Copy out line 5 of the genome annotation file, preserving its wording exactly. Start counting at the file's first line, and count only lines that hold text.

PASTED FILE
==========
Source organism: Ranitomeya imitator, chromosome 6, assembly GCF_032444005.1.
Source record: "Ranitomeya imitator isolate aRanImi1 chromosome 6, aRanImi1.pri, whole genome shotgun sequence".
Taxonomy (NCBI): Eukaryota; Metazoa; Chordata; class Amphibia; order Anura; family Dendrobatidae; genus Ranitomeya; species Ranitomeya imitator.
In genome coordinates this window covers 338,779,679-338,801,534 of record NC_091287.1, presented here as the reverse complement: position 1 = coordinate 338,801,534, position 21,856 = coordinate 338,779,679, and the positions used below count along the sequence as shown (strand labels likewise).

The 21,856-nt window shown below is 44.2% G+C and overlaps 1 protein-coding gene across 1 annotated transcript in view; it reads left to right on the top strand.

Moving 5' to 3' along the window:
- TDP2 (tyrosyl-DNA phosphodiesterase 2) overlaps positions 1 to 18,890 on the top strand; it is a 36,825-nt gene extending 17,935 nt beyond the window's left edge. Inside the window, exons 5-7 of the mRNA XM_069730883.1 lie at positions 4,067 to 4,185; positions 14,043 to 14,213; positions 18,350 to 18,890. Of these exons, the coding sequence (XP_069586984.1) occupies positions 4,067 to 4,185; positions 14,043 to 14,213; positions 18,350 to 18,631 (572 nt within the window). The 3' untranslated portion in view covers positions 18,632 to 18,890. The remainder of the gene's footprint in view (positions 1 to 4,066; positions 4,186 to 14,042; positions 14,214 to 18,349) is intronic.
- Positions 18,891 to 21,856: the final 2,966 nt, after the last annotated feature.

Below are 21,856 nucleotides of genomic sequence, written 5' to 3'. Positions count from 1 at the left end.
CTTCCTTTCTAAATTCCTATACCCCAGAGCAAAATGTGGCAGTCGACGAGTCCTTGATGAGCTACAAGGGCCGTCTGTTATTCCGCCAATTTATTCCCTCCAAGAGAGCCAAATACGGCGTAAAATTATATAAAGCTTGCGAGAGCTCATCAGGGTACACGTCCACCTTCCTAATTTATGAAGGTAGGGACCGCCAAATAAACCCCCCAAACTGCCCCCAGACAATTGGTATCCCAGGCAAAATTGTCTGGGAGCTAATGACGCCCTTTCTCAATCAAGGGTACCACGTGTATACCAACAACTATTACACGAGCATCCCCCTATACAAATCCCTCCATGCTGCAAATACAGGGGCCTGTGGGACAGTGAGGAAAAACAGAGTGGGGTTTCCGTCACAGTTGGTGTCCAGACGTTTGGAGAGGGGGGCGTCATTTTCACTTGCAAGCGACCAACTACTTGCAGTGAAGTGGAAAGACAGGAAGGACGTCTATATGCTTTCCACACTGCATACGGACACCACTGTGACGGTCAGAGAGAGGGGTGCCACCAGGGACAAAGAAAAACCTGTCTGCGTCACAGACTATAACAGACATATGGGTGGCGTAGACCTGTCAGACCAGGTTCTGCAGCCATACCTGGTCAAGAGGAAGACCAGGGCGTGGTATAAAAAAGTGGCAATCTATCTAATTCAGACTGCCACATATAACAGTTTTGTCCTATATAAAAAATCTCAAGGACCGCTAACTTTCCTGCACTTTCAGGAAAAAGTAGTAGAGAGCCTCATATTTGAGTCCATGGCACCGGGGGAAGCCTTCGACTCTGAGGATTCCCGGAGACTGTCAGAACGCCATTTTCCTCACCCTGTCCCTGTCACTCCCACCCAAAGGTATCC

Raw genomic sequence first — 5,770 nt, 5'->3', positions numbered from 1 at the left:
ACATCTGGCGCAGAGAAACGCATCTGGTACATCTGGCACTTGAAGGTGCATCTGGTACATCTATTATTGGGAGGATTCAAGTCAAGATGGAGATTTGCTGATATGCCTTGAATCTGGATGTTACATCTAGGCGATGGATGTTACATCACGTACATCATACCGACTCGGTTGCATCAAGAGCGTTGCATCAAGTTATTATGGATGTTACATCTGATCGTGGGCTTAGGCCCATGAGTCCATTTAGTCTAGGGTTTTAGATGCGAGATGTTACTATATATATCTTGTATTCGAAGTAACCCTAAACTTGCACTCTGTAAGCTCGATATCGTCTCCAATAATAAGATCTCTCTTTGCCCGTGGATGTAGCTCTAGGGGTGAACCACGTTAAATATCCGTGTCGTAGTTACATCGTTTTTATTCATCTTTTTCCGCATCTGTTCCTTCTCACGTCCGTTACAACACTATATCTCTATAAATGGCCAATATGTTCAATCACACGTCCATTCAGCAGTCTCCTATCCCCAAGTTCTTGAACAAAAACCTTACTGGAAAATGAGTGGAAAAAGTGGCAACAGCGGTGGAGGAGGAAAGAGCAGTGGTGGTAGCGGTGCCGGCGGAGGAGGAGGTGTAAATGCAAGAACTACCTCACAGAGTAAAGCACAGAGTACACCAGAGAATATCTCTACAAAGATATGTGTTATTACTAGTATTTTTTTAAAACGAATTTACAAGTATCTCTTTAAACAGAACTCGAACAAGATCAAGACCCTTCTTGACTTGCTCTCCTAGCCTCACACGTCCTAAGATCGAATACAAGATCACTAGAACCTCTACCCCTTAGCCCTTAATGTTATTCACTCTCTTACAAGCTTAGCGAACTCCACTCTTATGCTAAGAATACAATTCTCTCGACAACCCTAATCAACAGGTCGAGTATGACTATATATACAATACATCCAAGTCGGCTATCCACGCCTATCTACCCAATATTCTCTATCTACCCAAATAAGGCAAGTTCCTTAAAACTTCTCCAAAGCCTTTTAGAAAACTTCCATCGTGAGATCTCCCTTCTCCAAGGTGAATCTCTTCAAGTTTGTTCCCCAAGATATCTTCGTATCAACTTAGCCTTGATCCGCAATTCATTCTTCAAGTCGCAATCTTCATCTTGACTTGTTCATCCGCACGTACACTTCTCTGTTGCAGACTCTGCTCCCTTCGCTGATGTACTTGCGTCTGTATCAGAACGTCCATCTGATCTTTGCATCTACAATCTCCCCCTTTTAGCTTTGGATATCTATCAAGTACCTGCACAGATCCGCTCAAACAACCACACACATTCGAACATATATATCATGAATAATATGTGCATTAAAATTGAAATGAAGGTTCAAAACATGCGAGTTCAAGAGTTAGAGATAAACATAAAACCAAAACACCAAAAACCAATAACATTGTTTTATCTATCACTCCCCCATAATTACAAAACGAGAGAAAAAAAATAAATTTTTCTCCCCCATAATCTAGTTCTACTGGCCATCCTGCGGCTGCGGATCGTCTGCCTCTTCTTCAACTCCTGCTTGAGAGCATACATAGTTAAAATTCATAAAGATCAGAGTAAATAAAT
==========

The 21,856-nt window shown below is 44.2% G+C and overlaps 1 protein-coding gene across 1 annotated transcript in view; it reads left to right on the top strand.